Scythians was the name used by ancient Greek writers to describe the various nomadic tribes of southeastern Europe and Asia who dwelled north of the Black Sea, between the Carpathian Mountains and the Don River, in what is now Moldova, Ukraine, and western Russia. The name was also more generally applied to all the nomad tribes who inhabited the steppes eastward from what is now Hungary to the mountains of Turkistan. Scythians kept herds of horses, cattle, and sheep, lived in tent-covered wagons, and fought with bows and arrows on horseback. They developed a rich culture characterized by opulent tombs, fine metalwork, and a brilliant art style.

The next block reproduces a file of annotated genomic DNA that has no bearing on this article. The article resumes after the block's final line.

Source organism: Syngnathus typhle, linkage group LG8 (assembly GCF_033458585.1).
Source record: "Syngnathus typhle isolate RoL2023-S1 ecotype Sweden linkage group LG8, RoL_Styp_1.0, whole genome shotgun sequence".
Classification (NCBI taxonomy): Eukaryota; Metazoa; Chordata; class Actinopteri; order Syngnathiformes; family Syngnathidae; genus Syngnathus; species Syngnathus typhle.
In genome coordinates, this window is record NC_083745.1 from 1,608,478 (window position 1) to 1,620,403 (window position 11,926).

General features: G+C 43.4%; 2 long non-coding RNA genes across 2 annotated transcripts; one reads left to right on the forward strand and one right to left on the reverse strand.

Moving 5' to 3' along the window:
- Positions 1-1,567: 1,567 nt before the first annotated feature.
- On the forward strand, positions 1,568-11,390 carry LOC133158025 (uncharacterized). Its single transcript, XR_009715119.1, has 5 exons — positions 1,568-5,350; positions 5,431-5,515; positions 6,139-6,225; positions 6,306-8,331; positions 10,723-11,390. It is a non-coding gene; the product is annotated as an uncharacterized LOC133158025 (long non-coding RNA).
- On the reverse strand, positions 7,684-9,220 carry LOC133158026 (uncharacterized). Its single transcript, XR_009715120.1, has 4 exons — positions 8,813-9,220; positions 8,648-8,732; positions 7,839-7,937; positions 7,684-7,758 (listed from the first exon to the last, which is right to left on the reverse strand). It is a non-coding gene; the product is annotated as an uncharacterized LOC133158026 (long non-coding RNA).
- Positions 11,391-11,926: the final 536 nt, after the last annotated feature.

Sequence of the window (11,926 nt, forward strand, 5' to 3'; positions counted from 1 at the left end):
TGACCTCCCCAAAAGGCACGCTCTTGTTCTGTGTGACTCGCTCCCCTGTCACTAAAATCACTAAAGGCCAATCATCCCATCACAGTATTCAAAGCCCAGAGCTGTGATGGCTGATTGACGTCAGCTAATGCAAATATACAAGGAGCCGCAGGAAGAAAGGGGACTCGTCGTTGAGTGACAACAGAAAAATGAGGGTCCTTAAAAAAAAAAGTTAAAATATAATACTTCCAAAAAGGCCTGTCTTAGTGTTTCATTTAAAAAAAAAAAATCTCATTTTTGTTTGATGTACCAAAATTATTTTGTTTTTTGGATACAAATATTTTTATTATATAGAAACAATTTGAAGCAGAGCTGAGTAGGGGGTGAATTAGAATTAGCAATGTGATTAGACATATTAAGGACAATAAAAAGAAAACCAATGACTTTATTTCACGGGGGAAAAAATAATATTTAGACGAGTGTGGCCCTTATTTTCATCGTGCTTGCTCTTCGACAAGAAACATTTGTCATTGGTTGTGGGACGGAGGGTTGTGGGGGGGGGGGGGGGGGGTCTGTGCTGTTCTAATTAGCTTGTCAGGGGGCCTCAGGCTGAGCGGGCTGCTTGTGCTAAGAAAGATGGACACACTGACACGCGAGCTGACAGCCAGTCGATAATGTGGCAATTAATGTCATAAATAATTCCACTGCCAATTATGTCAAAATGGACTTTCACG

The ancient artist has tamed the noble grace of the stag to support a vessel of delicate beauty. The animals reflect an appreciation for the natural world that is characteristic of the outer borders of the Near East. Its radiant form--which probably held a ritual offering--was treasured by the age that created it. Time has enhanced that loveliness with the patina of rarity, which makes it even more special to our own age.